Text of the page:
As far as installing Mint very easy (1) You do not need to install you can run it from the disc you have burned or from the media you have downloaded it on,
(2)you can dual boot and decide how much of your hard drive you wish to give it or as I have done do a complete install and forget Windows altogether.

I have to warn you I am a complete novice with Linux Mint Cinnamon but if I can use it anyone can and the other advantages are it is free, there are exorbitant charges for any applications you wish to download they are all free, Linux distro's are not affected by spy ware and viruses and there is a apt to block most advert's.

This month Linux Mint are going to publish Linux Mint 18.1 which is a major update and I am looking forward to that, the update will not mean you will lose any data it will only enhance Mint 18 cannot wait for that.

Once again I must reiterate Linux Mint Cinnamon is not Windows do not expect it to be like it is a Linux Distro.
 
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Ian

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How is the download going Ian???:user:
I've got it running from the ISO at the moment and just going through the installation steps so I can have a play at full speed :). I'm going to give Wine a go and see how it works. I can't imagine giving up Windows any time soon, but I do like to have a dabble with Linux occasionally.
 
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If you haven't used Linux for some time you may find you do not recognise it as mint has become so much more user friendly. Also as you are a professional IT user where as Microsoft offerings are Mint way not be able to do the things you need it to do.
 

Ian

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I really like how it encourages encryption and LVM during the installation - that's a big thumbs up :).

However, I'm not so keen on the look and feel of it. It's certainly very functional and easy to understand, but it's not very stylish.
 
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I think the style is going to be changed in 18.1 and have to agree with you at the moment. But as a State pensioner saving on cost of a MS OS a great relief and all the recurring cost for apps you need for Windows it is a no brainer
 
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The Linux Mint team has announced the availability of a new development snapshot. The new version, Linux Mint 18.1 beta, features a new screen saver which allows the user to control the media player while the screen is locked, giving users the ability to control music playback without unlocking their computer. In the Cinnamon edition of Linux Mint it is possible to enable sounds to accompany on-screen notifications and the Xplayer video player can now blank monitors not in use by the player window. "If you have more than one monitor, you can now press the 'Blank Other Monitors' button when playing a video in full screen. Your video will continue to play and all your other monitors will turn black. The blanking can be toggled back and forth and automatically stops if you leave full screen or close the player. This feature is also available if you plug an external monitor to a laptop, so it allows you to blank the external monitor, or to blank the laptop itself without having to close the lid." These and other changes can be found in the release announcements for each edition (Cinnamon, MATE), in the What's New pages (Cinnamon, MATE) and in the release notes (Cinnamon, MATE). Download (pkglist): linuxmint-18.1-cinnamon-64bit-beta.iso (1,703MB, SHA256, signature, torrent), linuxmint-18.1-mate-64bit-beta.iso (1,783MB, SHA2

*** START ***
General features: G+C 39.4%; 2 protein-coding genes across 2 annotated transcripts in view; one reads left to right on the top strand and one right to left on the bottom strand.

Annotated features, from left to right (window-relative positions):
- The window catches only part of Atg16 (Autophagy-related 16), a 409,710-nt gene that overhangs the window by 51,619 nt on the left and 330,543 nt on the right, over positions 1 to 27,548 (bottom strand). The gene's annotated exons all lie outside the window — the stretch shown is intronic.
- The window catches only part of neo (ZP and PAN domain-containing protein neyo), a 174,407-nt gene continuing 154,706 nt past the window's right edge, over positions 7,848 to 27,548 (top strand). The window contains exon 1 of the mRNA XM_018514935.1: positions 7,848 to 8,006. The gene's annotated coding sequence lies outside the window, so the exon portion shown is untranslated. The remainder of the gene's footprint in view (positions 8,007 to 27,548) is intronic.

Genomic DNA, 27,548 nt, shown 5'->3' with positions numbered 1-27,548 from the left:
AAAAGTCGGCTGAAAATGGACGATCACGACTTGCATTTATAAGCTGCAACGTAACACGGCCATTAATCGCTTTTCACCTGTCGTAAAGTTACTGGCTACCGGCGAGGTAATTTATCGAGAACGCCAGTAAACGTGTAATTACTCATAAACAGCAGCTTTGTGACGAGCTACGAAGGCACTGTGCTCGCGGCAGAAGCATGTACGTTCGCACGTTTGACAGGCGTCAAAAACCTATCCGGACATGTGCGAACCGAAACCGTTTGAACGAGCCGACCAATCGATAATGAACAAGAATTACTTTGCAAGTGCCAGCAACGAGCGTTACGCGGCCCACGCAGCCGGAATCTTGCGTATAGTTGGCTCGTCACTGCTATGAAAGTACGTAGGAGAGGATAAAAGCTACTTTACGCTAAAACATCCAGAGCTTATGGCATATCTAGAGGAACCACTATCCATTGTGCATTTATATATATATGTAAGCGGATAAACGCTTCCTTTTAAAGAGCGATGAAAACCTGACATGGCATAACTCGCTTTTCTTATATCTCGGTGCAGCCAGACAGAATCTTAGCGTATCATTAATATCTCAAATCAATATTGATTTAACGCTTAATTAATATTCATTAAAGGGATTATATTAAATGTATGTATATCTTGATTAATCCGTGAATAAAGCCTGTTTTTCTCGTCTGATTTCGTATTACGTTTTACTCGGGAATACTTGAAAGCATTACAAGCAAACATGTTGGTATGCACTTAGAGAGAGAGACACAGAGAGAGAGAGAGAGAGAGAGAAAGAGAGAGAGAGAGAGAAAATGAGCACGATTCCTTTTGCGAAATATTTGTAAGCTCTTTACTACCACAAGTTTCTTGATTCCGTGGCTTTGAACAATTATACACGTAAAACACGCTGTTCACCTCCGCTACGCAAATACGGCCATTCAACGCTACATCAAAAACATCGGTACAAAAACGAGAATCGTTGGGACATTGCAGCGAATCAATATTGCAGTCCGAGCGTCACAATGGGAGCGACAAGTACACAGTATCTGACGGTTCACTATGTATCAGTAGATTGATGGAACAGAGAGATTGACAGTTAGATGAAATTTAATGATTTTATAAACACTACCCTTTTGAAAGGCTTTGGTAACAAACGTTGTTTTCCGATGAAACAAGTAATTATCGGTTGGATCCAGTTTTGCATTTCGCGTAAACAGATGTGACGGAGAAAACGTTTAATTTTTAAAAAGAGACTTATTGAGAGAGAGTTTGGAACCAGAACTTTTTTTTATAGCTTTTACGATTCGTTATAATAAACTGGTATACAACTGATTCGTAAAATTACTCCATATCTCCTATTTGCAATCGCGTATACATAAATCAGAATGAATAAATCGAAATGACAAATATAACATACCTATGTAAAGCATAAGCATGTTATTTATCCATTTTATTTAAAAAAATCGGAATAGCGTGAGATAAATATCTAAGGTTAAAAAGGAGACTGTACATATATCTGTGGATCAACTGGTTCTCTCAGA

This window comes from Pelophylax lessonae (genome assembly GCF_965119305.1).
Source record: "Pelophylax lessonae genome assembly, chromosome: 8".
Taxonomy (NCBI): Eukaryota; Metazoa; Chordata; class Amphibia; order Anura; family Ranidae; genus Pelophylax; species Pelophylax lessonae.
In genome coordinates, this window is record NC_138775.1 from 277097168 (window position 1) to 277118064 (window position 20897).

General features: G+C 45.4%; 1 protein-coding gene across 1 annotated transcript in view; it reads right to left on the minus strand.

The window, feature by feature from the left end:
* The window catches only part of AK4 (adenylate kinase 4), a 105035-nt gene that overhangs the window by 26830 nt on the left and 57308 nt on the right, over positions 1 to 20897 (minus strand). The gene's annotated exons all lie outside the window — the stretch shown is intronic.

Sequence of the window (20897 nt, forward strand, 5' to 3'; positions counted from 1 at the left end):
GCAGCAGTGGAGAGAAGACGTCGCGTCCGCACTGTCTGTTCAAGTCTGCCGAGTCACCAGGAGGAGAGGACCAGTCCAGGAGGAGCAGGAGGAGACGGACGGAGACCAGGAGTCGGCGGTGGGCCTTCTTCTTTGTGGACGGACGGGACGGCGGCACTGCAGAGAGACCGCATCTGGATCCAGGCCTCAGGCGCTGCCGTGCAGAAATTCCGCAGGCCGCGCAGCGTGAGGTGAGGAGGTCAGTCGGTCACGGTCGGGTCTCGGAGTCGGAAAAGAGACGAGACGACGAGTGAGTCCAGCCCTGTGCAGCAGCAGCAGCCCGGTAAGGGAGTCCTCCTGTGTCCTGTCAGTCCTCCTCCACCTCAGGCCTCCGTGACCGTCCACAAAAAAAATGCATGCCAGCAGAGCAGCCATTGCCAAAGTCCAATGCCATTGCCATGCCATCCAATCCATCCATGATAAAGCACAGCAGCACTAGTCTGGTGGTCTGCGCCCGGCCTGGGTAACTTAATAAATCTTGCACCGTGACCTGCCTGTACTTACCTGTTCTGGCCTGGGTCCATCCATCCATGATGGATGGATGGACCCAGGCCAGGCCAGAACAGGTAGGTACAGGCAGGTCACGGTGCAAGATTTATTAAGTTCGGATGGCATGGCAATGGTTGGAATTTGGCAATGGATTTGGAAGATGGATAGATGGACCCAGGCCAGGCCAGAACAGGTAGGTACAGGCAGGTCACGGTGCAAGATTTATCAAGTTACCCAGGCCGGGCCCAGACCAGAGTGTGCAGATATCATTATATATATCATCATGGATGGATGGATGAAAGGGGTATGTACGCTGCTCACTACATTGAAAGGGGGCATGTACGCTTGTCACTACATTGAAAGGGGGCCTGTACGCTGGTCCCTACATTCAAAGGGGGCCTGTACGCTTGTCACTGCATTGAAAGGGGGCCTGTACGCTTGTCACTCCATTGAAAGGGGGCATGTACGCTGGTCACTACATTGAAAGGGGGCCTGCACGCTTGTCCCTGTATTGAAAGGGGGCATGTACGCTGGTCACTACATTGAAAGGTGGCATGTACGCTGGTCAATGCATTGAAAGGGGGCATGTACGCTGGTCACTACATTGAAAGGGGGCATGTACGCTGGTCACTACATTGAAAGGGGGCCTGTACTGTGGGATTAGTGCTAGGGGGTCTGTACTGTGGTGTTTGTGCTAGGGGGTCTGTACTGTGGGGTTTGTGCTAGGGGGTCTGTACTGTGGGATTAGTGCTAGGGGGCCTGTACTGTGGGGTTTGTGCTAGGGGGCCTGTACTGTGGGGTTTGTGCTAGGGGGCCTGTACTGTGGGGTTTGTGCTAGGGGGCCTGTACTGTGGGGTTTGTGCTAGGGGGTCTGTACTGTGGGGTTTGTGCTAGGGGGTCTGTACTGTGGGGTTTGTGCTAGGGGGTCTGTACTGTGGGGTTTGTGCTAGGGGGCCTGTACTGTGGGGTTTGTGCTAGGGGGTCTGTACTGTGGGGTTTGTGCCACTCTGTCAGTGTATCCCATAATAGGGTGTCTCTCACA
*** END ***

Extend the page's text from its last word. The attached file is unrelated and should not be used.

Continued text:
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New features in Linux Mint 18.1 Cinnamon
Linux Mint 18.1 is a long term support release which will be supported until 2021. It comes with updated software and brings refinements and many new features to make your desktop experience more comfortable to use.


Linux Mint 18.1 "Serena" Cinnamon Edition
Cinnamon 3.2
New screensaver
The screensaver in Cinnamon 3.2 was redesigned and rewritten from scratch in Python. Not only does it look better, but it's also much faster, more responsive and more customizable than the old one.


The new Cinnamon 3.2 screensaver
Background slideshows set in Cinnamon continue to play in the new screensaver.

On laptops the battery power is shown, so you can see if you're running low without having to log in.

We also thought about music fans. You no longer need to unlock the screen to mute the sound, and if you're throwing a party and using your computer as a jukebox, you can have the media controls right there in the screensaver, so you can let people skip to the next song without giving them access to your session.

The screensaver can also show if you missed notifications (not their content, for privacy reasons, but how many).

Better look and feel
Thanks to upgrades and new implementations, Cinnamon 3.2 brings back some visual changes which had been disabled in the past for stability reasons:

  • Background changes are now complimented by cross-fade animations.